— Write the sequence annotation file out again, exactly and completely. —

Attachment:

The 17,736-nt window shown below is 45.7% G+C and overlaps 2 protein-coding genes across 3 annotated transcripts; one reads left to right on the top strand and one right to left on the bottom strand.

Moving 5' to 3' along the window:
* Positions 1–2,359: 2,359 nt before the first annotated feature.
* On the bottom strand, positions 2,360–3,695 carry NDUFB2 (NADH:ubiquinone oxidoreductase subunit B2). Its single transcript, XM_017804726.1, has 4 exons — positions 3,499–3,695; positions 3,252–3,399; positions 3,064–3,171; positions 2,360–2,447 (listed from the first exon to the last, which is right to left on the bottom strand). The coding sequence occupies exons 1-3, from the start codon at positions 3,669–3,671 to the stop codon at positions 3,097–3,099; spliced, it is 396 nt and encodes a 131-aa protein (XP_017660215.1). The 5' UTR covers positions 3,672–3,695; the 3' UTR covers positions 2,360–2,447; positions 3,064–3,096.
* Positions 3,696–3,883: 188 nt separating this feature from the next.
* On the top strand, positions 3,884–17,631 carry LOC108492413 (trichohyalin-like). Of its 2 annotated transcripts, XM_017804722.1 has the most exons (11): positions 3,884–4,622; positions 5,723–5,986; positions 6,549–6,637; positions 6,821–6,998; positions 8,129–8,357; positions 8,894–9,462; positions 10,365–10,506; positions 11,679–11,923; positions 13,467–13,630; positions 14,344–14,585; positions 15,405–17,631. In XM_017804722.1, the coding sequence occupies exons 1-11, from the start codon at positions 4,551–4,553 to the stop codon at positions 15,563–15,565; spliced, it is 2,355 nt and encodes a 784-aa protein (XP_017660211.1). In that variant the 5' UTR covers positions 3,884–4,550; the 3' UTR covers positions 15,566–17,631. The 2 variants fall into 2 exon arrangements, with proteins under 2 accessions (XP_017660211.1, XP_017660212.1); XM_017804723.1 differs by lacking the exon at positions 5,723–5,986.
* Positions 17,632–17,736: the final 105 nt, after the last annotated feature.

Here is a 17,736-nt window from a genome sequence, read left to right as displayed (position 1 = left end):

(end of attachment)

The 17,736-nt window shown below is 45.7% G+C and overlaps 2 protein-coding genes across 3 annotated transcripts; one reads left to right on the top strand and one right to left on the bottom strand.

Moving 5' to 3' along the window:
* Positions 1–2,359: 2,359 nt before the first annotated feature.
* On the bottom strand, positions 2,360–3,695 carry NDUFB2 (NADH:ubiquinone oxidoreductase subunit B2). Its single transcript, XM_017804726.1, has 4 exons — positions 3,499–3,695; positions 3,252–3,399; positions 3,064–3,171; positions 2,360–2,447 (listed from the first exon to the last, which is right to left on the bottom strand). The coding sequence occupies exons 1-3, from the start codon at positions 3,669–3,671 to the stop codon at positions 3,097–3,099; spliced, it is 396 nt and encodes a 131-aa protein (XP_017660215.1). The 5' UTR covers positions 3,672–3,695; the 3' UTR covers positions 2,360–2,447; positions 3,064–3,096.
* Positions 3,696–3,883: 188 nt separating this feature from the next.
* On the top strand, positions 3,884–17,631 carry LOC108492413 (trichohyalin-like). Of its 2 annotated transcripts, XM_017804722.1 has the most exons (11): positions 3,884–4,622; positions 5,723–5,986; positions 6,549–6,637; positions 6,821–6,998; positions 8,129–8,357; positions 8,894–9,462; positions 10,365–10,506; positions 11,679–11,923; positions 13,467–13,630; positions 14,344–14,585; positions 15,405–17,631. In XM_017804722.1, the coding sequence occupies exons 1-11, from the start codon at positions 4,551–4,553 to the stop codon at positions 15,563–15,565; spliced, it is 2,355 nt and encodes a 784-aa protein (XP_017660211.1). In that variant the 5' UTR covers positions 3,884–4,550; the 3' UTR covers positions 15,566–17,631. The 2 variants fall into 2 exon arrangements, with proteins under 2 accessions (XP_017660211.1, XP_017660212.1); XM_017804723.1 differs by lacking the exon at positions 5,723–5,986.
* Positions 17,632–17,736: the final 105 nt, after the last annotated feature.

Here is a 17,736-nt window from a genome sequence, read left to right as displayed (position 1 = left end):